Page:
Retail can sometimes be pretty predictable. Significant events such as market entries or exits, new launches or promotions, or changes to trading performance are often flagged up in advance.

Retail can sometimes be pretty predictable. Significant events such as market entries or exits, new launches or promotions, or changes to trading performance are often flagged up in advance.

Best Buy’s announcement that it was exiting the UK was a perfect example – it was preceded by months of rumour, which meant that when it came the official announcement surprised no one.

Every so often something comes up that nobody could have predicted. In this category I’d certainly place the recent agreement between Waterstones and Amazon, under which the former will stock the latter’s Kindle e-reader in stores. When the deal was announced there was a real feeling of shock in the retail sector.

Part of the reason was James Daunt’s branding of Amazon last year as “the enemy” and “a ruthless, money-making devil”. At the time, you got the feeling there was more chance of Asda selling Tesco private-label products then Watersones and Amazon hooking up.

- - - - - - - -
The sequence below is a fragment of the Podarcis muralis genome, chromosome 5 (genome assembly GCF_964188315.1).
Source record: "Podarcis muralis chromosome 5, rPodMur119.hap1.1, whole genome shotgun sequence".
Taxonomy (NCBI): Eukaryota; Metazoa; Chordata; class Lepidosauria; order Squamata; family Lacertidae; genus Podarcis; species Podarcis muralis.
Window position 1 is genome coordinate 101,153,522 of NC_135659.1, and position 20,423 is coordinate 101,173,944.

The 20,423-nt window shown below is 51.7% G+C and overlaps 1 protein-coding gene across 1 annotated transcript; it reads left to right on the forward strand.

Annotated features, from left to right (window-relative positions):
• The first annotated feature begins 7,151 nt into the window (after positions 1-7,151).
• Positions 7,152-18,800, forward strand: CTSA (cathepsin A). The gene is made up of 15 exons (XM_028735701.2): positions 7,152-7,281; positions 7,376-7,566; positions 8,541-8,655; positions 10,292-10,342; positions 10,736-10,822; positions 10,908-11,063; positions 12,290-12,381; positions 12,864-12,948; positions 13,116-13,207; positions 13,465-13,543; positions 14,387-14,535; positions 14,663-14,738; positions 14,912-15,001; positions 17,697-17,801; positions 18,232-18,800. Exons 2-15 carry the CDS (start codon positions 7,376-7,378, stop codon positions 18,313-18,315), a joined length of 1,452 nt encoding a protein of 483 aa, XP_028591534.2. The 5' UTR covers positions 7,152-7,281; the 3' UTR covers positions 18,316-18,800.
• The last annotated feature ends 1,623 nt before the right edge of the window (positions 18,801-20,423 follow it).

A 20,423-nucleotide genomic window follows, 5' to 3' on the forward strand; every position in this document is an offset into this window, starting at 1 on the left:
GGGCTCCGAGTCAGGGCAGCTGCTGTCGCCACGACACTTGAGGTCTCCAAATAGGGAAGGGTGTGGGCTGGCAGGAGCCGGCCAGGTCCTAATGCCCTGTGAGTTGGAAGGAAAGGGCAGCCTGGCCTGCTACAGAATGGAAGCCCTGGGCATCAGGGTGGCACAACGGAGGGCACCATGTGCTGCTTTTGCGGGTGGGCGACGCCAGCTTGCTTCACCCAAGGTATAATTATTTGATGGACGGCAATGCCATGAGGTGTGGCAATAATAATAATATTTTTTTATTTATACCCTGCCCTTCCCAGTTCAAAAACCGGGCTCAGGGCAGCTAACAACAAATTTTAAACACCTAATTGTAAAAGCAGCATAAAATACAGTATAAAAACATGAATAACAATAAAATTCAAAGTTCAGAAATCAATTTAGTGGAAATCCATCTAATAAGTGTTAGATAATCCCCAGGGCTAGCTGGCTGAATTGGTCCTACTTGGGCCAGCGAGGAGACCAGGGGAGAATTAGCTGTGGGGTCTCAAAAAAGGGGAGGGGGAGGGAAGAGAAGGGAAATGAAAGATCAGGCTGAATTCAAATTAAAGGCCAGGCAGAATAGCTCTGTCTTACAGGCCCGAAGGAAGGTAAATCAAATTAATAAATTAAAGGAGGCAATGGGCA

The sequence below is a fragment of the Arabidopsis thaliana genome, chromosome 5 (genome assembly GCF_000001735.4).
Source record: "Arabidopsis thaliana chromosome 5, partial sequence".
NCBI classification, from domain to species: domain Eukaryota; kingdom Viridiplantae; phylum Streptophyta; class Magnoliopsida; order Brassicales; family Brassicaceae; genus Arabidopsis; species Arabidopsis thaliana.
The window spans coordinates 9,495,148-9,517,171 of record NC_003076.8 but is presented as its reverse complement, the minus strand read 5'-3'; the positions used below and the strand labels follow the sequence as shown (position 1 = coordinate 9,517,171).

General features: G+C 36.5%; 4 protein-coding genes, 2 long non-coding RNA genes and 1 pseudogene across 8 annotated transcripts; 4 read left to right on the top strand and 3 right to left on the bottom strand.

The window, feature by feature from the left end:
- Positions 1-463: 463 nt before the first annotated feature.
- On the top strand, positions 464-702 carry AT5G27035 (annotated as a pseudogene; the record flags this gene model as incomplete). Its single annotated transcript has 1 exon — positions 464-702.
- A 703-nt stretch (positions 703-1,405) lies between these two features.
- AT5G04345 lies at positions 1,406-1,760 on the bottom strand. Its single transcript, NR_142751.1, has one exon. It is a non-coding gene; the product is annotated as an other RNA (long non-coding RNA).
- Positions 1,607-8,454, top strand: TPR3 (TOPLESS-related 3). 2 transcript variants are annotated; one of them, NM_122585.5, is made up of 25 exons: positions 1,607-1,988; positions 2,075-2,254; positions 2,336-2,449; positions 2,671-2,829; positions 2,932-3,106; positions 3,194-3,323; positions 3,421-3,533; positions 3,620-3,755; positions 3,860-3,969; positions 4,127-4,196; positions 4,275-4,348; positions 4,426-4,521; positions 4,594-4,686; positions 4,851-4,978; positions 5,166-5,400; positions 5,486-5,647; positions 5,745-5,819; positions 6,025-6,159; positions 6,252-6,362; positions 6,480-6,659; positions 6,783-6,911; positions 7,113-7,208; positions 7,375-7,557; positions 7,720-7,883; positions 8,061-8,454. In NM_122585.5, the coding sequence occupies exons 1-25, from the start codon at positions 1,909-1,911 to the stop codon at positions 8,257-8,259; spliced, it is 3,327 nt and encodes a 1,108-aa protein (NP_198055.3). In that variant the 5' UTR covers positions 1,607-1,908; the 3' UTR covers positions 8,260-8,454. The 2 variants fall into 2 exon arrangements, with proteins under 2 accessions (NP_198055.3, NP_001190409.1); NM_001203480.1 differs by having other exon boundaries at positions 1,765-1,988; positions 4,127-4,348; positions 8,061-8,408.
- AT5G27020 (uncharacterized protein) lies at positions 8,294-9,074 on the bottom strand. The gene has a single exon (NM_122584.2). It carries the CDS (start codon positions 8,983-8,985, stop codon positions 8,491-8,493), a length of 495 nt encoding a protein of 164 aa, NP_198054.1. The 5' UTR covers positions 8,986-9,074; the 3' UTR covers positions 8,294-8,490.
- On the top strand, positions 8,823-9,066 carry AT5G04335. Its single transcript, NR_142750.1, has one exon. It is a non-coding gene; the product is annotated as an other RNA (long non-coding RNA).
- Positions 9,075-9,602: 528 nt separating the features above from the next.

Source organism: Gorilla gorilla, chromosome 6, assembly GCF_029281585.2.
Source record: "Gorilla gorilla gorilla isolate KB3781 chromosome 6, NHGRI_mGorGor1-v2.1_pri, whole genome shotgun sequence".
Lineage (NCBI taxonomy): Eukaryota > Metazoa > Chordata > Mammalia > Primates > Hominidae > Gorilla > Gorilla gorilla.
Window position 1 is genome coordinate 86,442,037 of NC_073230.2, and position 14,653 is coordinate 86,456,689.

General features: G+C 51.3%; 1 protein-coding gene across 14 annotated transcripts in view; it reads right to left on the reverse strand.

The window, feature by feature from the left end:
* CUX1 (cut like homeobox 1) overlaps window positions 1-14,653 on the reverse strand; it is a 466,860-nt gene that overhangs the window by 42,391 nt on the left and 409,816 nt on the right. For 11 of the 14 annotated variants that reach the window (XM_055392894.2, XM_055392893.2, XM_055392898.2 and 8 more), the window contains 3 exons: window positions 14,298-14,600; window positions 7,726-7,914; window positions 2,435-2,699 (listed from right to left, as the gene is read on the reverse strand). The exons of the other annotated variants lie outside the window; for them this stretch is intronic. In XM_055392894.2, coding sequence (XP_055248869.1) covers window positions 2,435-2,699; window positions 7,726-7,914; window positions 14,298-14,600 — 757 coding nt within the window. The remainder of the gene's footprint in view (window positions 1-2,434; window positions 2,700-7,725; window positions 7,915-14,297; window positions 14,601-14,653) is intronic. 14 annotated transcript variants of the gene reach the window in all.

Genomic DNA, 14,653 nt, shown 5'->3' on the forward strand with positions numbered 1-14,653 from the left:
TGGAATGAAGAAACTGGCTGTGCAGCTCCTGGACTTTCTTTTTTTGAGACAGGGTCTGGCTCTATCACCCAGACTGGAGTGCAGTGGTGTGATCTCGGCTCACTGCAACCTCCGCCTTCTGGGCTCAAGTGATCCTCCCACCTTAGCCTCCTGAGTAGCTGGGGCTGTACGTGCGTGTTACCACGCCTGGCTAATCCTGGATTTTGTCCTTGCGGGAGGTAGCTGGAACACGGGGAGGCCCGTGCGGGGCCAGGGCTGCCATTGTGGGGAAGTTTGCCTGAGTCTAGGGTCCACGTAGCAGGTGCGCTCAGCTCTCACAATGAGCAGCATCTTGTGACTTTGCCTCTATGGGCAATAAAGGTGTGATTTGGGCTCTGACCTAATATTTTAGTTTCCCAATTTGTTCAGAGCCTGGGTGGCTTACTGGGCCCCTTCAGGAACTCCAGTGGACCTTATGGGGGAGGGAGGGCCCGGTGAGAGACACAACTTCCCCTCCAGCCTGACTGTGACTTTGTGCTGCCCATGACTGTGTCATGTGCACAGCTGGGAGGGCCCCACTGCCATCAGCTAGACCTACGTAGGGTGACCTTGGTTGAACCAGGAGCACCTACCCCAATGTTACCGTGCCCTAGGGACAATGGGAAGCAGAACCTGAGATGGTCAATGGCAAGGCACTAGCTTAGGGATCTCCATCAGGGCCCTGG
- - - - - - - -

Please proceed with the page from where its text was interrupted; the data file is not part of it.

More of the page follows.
The alliance has also raised questions from a business perspective. Why would Waterstones sell a device that locks its users into future purchases through the internet giant? The deal seems to strengthen Amazon while weakening Waterstones’ position long term.

My take is that, without an e-reader of its own, Waterstones felt it had little choice but to sell the Kindle or lose out altogether. It was already losing sales in the casual book sector, not just to online players but to the supermarkets.

The bookseller also aims to strengthen its position among shoppers for whom physical books are still important and for whom visiting a bookshop is still a worthwhile experience. Improved customer service, an excellent, relaxing store environment and a localised product offer will all be crucial.

Waterstones won’t be the last retailer to face such a decision. The likely launch of Amazon’s Kindle Fire tablet in the UK will hook users into an even wider range of products, such as electronics.

Retailers such as Tesco and Dixons may well be selling a piece of hardware that could effectively hamper their own non-food sales in the future.